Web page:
Women in their 40s (and even late 30s) start to experience some changes in their body. It’s common for women to wonder if the symptoms they are experiencing are due to hormone changes. It’s very possible that these changes are actually signs of perimenopause. There isn’t a lot of education for women on the signs of perimenopause, so most think they are “too young” to be entering this stage. However, it is important to recognize the signs and symptoms to better prepare for this major life transition. By educating yourself, you can gear up for the changes coming and help maintain your health long-term.
What is Perimenopause?
First, some quick definitions for you:
- Menopause = the stage in life when you no longer have menstrual cycles. Menopause officially begins once you have gone 12 months minimum without a period. This is caused by low estrogen and progesterone levels.
- Perimenopause = the years leading up to menopause. Hormone levels start to decline and symptoms may begin to become noticeable.
- Postmenopause = all the years of your life after you go through menopause. Your hormone levels will continue to stay low.
The average age of menopause in the United States is 52 years old. However, the perimenopause stage can begin around age 35-40. Perimenopause lasts an average of 8 years before you go through menopause. If you are currently in your 40’s (or close to it) it is likely that your body is starting to undergo some of the changes that occur with perimenopause. However, most women don’t recognize some of these signs of perimenopause right away.
Signs of Perimenopause
It’s important to learn the signs of perimenopause. That way, you can be more aware of when you start to experience them. The reason this is important is because there are significant health implications once you transition through menopause and it is best to establish some healthy habits before menopause occurs.
The most common signs of perimenopause are:
- Irregular menstrual cycles
- Sleep disturbances such as early waking and difficulty falling asleep
- Decreased libido and lubrication (and possibly painful sex)
- Cognitive changes such as memory difficulty
- Hot flashes and/or night sweats
- Irritability and worsening mood disorders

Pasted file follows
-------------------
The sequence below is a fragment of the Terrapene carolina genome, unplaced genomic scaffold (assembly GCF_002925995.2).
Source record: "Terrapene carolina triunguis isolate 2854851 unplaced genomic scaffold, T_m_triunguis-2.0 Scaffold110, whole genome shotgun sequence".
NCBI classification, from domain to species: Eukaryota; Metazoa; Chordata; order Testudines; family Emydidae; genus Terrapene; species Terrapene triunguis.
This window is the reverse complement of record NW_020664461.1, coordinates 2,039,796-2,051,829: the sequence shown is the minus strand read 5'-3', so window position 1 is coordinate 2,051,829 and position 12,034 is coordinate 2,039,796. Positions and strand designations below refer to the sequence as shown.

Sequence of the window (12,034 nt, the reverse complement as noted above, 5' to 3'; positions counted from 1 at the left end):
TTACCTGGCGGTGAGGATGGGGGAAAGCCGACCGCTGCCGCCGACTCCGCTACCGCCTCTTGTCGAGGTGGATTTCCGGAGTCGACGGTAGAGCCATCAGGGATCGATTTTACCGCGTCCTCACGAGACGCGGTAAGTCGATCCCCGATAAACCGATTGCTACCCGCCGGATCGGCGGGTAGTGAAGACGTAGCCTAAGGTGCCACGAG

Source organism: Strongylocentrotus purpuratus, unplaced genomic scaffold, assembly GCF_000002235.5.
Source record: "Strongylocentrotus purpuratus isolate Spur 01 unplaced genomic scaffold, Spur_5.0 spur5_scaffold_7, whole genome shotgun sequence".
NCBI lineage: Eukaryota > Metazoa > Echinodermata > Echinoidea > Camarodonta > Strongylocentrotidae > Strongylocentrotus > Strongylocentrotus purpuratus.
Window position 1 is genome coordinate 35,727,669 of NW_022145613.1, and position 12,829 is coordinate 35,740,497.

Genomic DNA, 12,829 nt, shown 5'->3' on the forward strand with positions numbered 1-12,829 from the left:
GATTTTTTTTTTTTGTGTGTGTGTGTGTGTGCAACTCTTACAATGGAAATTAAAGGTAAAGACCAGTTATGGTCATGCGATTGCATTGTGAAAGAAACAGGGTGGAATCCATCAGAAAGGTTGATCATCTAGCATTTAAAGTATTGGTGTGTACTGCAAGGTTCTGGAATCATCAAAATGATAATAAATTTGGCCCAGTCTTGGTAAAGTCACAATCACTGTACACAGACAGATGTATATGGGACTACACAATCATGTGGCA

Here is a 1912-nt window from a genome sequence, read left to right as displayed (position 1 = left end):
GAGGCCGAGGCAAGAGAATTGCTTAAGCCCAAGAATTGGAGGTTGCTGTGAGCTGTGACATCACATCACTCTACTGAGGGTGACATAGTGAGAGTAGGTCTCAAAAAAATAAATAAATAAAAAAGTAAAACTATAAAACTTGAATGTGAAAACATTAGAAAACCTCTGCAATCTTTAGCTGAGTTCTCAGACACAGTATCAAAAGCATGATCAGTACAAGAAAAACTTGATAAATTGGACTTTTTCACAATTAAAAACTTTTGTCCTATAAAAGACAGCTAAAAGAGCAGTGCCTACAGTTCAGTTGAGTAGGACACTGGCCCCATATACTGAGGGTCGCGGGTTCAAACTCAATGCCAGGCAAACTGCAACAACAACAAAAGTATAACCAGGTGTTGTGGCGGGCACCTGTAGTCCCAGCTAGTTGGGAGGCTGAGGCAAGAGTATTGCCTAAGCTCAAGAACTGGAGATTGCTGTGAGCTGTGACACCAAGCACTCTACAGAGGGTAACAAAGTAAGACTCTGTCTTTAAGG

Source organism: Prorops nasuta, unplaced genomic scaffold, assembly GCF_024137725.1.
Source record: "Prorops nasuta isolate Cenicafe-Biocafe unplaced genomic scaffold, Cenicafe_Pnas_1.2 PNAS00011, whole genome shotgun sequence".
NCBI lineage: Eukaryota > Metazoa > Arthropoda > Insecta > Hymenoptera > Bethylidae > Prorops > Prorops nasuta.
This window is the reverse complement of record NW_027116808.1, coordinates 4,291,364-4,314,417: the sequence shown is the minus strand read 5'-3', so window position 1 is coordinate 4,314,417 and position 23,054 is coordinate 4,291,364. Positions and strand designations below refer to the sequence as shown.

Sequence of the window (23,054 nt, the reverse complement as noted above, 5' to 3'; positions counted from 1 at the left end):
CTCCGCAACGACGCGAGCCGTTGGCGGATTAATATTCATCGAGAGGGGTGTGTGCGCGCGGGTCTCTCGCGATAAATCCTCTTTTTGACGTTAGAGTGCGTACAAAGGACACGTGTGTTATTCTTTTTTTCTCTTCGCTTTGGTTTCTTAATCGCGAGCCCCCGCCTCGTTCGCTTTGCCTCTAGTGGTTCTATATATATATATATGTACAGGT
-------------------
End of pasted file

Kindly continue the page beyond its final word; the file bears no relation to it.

- Weight gain
Long-term Health Implications of Menopause
Many women are unaware of the long-term health impact menopause can have. Most think that the worst part is the transition through perimenopause. They assume that once you get through it, things will be smooth sailing because some of the obvious side effects, such as hot flashes, tend to dissipate. On the contrary, some more serious symptoms can occur after menopause. These long-term health issues may include:
- Cardiovascular disease, along with high cholesterol and blood pressure
- Weight gain
- Higher risk for diabetes
- Osteoporosis from loss of bone mineral density
- Cognitive impairments that can mimic dementia
- Sexual dysfunction
- Pelvic floor dysfunction
Sure, every woman is different and the degree of impact varies for everyone. But one thing is clear: the better your health baseline is coming into menopause, the less likely you are to have these long-term issues. That’s why it is crucial to recognize if you are starting to go through perimenopause and to make some healthy lifestyle changes in order to prepare for the health issues that come long-term from low estrogen levels.
If you want to learn more about how to minimize long-term health implications during and after menopause, check out our “Hormone Balancing Virtual Clinic.” We spend time with clients to design a custom plan that incorporates nutrition, exercise, pelvic floor, and natural solutions to help balance your hormones.